Public statement concerning Greece
(made on 15 March 2011)1. Since 1993, the CPT has carried out ten visits to Greece. The Committee has consistentlystriven to pursue a constructive dialogue with the Greek authorities, repeatedly putting forwardrecommendations about the treatment and conditions of detention of persons deprived of theirliberty. However, the persistent lack of action to improve the situation in the light of theCommittee’s recommendations, as regards the detention of irregular migrants and the state of theprison system, has left the Committee with no other choice but to resort to the exceptional measureof issuing this public statement.2. Already in the report on its visit to Greece in 1997, the CPT expressed concern about theapproach of the Greek authorities towards the detention of irregular migrants. The Committee madeit clear that detaining irregular migrants “for weeks or even months in very poorly furnished andinadequately lit and/or ventilated premises, without offering them either the possibility of dailyoutdoor exercise or a minimum of activities with which to occupy themselves during the day, isunacceptable and could even amount to inhuman and degrading treatment.”3. The reports on the 2005, 2007, 2008 and 2009 visits all paint a similar picture of irregularmigrants being held in very poor conditions in police stations and other ill-adapted premises, oftendisused warehouses, for periods of up to six months, and even longer, with no access to outdoorexercise, no other activities and inadequate health-care provision. Recommendations to improve thesituation nevertheless continued to be ignored. Despite significant numbers of irregular migrantsentering Greece via its eastern land and sea borders over a period of years, no steps were taken to put inplace a coordinated and acceptable approach as regards their detention and treatment.4. The lack of action by the Greek authorities to implement the CPT’s recommendationsconcerning irregular migrants led to the Committee setting in motion, in November 2008, the procedurefor adopting a public statement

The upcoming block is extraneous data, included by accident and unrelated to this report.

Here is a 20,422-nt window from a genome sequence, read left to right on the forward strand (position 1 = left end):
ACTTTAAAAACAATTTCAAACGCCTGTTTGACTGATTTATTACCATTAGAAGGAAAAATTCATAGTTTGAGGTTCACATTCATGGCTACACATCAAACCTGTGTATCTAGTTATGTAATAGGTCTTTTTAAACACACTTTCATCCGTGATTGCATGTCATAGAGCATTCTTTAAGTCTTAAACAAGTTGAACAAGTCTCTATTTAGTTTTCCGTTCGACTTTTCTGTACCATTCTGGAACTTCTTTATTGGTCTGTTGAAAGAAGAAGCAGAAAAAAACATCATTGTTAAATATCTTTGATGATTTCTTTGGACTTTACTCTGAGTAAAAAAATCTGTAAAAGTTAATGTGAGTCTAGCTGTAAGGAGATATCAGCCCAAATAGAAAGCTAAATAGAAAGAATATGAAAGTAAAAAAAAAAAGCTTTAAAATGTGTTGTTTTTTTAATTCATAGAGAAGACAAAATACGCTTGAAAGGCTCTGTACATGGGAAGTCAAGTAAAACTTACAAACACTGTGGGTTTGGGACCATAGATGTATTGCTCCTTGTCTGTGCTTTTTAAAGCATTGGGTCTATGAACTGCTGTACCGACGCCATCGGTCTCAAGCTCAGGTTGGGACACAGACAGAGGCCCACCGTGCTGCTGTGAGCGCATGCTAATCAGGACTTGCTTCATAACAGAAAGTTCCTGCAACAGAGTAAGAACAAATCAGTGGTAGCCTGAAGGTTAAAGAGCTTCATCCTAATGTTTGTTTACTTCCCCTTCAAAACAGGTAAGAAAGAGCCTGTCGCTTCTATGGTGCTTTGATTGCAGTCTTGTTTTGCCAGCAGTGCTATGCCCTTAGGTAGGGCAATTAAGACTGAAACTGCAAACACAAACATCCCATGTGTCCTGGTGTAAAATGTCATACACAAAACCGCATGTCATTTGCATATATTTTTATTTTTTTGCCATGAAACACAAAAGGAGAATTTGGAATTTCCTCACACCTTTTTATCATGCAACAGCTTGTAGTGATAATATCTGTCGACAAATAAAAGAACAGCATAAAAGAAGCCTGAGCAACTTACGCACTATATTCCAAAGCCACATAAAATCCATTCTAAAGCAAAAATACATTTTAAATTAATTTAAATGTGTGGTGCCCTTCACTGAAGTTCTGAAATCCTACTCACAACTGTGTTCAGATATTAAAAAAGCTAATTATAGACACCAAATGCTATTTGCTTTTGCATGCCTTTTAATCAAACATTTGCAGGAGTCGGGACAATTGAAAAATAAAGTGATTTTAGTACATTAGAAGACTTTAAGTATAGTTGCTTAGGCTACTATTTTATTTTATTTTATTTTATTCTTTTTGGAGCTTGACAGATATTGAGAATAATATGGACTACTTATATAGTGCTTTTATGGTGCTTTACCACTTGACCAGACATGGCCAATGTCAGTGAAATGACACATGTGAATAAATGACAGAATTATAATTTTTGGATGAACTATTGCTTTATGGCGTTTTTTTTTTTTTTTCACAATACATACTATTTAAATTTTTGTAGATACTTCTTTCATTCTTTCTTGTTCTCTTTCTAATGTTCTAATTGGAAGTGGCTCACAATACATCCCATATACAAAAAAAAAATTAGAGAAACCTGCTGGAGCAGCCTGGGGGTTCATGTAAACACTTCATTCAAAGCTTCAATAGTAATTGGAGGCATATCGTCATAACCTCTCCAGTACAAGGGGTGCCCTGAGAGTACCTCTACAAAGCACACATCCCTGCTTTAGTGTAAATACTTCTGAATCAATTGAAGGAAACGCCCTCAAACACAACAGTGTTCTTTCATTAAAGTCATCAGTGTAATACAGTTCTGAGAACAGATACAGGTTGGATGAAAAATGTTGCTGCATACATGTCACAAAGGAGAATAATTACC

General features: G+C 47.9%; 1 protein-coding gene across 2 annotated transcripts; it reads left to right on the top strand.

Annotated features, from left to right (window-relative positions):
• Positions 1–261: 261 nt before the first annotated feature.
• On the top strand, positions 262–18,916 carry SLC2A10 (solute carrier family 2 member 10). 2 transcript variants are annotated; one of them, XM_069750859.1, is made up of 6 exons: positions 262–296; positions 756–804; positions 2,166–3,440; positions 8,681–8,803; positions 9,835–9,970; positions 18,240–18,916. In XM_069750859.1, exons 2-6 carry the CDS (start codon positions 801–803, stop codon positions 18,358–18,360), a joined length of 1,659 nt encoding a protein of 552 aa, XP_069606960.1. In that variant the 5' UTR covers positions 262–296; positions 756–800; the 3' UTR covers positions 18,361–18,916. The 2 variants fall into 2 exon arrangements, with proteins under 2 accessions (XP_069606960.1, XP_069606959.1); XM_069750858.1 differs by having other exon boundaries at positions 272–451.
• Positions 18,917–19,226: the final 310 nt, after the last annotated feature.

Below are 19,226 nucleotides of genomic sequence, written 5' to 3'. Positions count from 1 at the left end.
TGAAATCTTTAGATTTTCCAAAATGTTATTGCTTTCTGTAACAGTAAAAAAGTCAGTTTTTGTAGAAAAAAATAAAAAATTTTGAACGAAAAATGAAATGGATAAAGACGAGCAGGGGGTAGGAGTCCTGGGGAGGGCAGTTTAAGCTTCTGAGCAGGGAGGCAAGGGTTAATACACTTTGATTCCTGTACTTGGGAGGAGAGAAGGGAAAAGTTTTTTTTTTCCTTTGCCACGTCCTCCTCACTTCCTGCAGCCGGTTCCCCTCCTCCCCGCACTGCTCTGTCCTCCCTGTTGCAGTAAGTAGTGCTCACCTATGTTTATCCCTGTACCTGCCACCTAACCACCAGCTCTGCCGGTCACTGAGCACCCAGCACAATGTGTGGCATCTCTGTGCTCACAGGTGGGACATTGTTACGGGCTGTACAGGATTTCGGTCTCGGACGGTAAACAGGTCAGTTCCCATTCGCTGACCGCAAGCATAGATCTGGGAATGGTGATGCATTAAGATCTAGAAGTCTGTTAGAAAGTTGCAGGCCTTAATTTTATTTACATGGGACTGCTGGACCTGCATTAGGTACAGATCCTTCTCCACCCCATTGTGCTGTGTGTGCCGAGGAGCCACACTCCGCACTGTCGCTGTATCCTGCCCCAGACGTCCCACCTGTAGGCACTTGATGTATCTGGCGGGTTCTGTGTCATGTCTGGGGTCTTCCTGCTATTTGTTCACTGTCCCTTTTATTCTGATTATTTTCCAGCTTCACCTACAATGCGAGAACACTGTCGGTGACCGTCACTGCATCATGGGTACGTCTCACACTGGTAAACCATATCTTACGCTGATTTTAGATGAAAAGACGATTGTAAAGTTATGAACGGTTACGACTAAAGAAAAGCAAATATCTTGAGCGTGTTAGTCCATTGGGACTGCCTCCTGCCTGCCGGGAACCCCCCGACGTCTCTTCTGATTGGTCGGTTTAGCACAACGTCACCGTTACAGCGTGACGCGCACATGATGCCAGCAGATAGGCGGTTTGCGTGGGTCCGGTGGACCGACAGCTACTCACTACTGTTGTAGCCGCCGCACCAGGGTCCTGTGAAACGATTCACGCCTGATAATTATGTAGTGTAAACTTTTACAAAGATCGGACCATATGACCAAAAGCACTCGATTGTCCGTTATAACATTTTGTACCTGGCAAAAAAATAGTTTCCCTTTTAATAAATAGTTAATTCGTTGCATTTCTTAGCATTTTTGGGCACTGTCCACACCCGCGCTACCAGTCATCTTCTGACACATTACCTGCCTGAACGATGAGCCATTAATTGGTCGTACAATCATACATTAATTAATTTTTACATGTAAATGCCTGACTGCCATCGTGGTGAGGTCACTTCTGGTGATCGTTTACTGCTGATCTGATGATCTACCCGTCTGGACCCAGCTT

. Following the periodic visit in September 2009, this procedure wasextended to cover the situation in the prison system. Indeed, the findings made during that visit revealedthat the concerns raised by the CPT in previous reports had not been addressed and that in fact there hadbeen a further deterioration in prison conditions; particular reference should be made to the severeovercrowding, in conjunction with insufficient staffing levels and poor health-care provision.5. In January 2010, the CPT held high-level talks in Athens with the Greek authorities to impressupon them the urgency of engaging in a meaningful dialogue with the Committee and of taking actionto improve the conditions in which irregular migrants and prisoners are held.
Article 10, paragraph 2, of the Convention establishing the CPT reads as follows: “If the Party fails to co-operate or refuses to improve the situation in the light of the Committee's recommendations, the Committeemay decide, after the Party has had an opportunity to make known its views, by a majority of two-thirds of itsmembers to make a public statement on the matter.”